Small retrospection

In my previous blog post we talked about shapeless and how it could be applied to enhance how you work with Futures. Even though we were focused on Futures, our goal wasn’t to provide the best and ultimate util to deal with them, but to demonstrate how shapeless can help us build functions that are more flexible than almost everything we are used to work with.

So in last post we have created a kind of varargs function that is able to adjust its return type to the arguments passed in. Today we’ll take it much farther by adding scalaz, ApplicativeBuilder and Monads into the soup. Read more

Futures today

Today, when reactive programming is so popular concept and you can see ‘We’re reactive!’ claim on so many pages that have anything to do with scala (and not only), Futures are something you have to deal all the time. Read more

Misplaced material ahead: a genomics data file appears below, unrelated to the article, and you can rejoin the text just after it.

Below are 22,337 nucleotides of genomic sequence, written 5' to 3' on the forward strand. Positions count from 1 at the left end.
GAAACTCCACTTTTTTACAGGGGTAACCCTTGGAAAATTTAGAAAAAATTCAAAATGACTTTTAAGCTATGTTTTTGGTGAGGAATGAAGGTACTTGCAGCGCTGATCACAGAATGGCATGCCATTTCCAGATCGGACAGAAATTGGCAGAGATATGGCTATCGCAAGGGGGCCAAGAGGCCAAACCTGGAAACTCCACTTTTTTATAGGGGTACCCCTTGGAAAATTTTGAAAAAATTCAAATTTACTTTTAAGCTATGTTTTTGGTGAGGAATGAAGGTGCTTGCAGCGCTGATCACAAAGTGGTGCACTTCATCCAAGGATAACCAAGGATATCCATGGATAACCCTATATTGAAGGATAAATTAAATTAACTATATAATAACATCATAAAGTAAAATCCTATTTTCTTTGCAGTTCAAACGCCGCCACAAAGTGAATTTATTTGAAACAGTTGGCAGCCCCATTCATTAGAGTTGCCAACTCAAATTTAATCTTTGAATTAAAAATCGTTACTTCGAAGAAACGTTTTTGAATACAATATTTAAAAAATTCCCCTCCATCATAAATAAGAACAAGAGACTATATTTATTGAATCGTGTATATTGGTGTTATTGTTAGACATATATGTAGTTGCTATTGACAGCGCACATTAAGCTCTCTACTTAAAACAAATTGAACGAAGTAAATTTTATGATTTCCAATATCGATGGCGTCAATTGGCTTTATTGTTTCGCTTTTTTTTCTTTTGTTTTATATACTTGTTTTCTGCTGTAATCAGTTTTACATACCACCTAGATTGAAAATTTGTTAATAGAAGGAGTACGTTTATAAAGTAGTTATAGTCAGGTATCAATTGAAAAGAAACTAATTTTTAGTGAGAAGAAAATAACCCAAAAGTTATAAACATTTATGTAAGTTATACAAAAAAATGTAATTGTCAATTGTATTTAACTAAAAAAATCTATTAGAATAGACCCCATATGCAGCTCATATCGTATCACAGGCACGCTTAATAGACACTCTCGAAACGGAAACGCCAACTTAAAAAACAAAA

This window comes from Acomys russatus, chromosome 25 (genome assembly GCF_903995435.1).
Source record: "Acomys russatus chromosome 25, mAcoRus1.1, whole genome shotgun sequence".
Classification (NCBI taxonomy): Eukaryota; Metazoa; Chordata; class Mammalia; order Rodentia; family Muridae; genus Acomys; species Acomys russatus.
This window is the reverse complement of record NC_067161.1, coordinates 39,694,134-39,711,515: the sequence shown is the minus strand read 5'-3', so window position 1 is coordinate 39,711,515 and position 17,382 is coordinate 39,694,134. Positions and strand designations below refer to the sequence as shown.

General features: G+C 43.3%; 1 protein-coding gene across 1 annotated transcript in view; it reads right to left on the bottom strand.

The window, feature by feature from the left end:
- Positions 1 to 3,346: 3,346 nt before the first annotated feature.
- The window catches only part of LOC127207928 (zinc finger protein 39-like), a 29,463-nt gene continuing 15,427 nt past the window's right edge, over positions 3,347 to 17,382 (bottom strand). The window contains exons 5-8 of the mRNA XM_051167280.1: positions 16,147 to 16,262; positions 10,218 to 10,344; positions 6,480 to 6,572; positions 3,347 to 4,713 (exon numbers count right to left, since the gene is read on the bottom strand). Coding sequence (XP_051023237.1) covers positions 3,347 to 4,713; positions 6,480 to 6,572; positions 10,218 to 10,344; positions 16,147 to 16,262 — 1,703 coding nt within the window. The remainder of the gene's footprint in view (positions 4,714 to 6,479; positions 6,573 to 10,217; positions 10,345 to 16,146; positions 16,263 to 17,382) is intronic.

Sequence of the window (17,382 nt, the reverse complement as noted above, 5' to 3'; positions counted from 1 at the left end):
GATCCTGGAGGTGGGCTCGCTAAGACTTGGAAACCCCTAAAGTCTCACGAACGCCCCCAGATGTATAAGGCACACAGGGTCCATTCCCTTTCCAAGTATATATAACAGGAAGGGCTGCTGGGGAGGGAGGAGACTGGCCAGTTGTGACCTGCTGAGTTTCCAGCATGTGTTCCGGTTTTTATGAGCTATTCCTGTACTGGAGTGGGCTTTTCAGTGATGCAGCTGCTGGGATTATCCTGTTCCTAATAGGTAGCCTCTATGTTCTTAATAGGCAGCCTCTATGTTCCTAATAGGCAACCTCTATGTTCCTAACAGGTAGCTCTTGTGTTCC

The Problem

In my previous post we have written a simple app with Scala.js. In the end we managed to do everything we wanted to, but as we added more and more code a problem appeared – state management, the real app killer. Although our app didn’t do anything advanced, state handling and UI updates forced us to write a lot of additional code.

That post has shown that Scala.js allows us to write browser apps, but it also demonstrated that these apps can be vulnerable to other ills of frontend programming. To fix this issue we need to simplify our codebase. One way to do that is by adding a binding between the UI and what data our app holds. This way if the data changes in one place it will be automatically propagated to the other. We will implement this using Reactive Extensions. Read more